Ecstasy Use Increases Serotonin Receptors in Women

June 18, 2013 · Posted in Brain Imaging, Risk Factors · Comment 

ecstasy pill

MDMA, better known as the drug ecstasy, has been found to reduce serotonin axons in animals. A small study by Di Iorio et al. published in the Archives of General Psychiatry in 2012 suggests that the drug also has detrimental effects on serotonin signaling in humans.

The researchers used positron emission tomography (PET) scans to identify serotonin receptors in the brains of 10 women who had never used ecstasy and 14 who had used the drug at least five times before and then abstained for at least 90 days. The team found significantly greater cortical serotonin2A receptor nondisplaceable binding potential (serotonin2ABPND, an indicator of serotonin receptors) in abstaining MDMA users than in those women who had never used the drug.

The increase in serotonin receptors observed in these ecstasy users could be a sign of chronic serotonin neurotoxicity. Loss of serotonin nerve terminals decreases serotonin levels and secondarily results in the production of more serotonin receptors. Thus, one explanation for the receptor increase is that it is prompted by the decrease in serotonin transmission that MDMA is known to cause.

The higher levels of serotonin2ABPND were found in several regions of the MDMA users’ brains: occipital-parietal, temporal, occipito-temporal-parietal, frontal, and frontoparietal. Lifetime use of the drug was associated with serotonin2ABPND in the frontoparietal, occipitotemporal, frontolimbic, and frontal regions. There were no regions in which the MDMA users had lower levels of receptors than women in the control group. The duration of the ecstasy users’ abstinence from using the drug had no effect on levels of serotonin2ABPND observed, suggesting that the effects might be long-lasting, if not permanent.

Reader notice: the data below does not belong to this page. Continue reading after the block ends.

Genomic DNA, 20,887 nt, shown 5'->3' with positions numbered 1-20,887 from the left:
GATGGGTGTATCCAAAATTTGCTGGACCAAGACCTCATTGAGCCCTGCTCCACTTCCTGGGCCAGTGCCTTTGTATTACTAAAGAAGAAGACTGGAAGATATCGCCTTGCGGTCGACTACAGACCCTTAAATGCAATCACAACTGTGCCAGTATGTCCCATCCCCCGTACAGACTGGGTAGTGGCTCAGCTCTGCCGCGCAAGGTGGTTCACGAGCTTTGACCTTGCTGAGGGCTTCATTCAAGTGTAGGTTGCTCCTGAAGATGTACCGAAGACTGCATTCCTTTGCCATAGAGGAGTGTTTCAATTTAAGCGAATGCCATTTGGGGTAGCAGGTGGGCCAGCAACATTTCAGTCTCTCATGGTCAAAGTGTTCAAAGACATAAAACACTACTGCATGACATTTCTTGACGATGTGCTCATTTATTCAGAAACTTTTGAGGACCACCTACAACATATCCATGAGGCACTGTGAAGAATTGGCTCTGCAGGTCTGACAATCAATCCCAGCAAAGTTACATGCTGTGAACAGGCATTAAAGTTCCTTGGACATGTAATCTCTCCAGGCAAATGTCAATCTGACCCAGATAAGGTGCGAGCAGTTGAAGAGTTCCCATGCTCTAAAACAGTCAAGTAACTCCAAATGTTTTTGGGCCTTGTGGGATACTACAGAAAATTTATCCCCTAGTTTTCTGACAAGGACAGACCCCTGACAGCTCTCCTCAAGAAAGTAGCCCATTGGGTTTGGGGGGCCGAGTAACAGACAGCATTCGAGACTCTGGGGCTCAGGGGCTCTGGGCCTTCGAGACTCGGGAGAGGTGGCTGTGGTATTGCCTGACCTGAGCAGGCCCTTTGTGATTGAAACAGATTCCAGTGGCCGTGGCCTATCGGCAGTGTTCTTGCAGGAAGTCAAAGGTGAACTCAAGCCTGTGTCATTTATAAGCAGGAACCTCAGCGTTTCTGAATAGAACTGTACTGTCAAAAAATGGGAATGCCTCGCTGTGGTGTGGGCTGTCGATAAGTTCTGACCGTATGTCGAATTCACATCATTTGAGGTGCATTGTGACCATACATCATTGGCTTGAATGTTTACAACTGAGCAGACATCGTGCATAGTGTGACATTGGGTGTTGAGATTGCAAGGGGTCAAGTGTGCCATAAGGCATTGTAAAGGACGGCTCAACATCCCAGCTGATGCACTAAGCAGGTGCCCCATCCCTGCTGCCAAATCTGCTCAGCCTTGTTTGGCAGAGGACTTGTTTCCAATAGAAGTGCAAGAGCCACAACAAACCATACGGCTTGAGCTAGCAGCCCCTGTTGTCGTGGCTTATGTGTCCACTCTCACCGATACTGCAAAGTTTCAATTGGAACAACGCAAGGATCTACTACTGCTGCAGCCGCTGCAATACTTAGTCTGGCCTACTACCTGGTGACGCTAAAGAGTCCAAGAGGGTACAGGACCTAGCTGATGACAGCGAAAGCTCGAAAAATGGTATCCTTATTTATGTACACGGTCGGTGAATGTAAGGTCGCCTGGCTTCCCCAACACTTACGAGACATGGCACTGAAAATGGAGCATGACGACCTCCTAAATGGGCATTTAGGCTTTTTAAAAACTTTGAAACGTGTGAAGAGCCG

Editor’s Note: Given serotonin’s importance in brain function and the drug’s popularity for recreational use, this finding has implications both for ecstasy users and for research on serotonin signaling. Ecstasy is supposed to be a “love drug,” but people should show their serotonin nerve terminals some love and look after them by avoiding the drug.

Even Short-Term Recreational Use Of Ecstasy Causes Deficits In Visual Memory

June 17, 2013 · Posted in Risk Factors · Comment 

ecstasy pill

German researchers have found that MDMA (ecstasy) users who took more than 10 pills in a one-year period showed deficits in visual memory. Wagner et al. published the study in the journal Addiction in 2012.

In tests where participants were trained to associate certain words with certain images and then recall one in response to the other, those who had taken ecstasy at least ten times the previous year showed deterioration in both their immediate and delayed recall skills.

Given the role of the hippocampus in relational memory, the researchers suspect that there is a relationship between ecstasy use and hippocampal dysfunction.

Editor’s Note: This is the most definitive study on this subject so far because it observed new users before and after they had used ecstasy for at least 10 times in one year (unlike many retrospective studies that observed participants only after they had been using the drug for some time, so it was impossible to know if they had pre-existing memory problems).

Other data in animals and humans suggest that ecstasy burns out the terminals of serotonergic neurons and thus causes brain damage. It now appears this damage to the brain and memory can occur even during short-term or casual ecstasy use.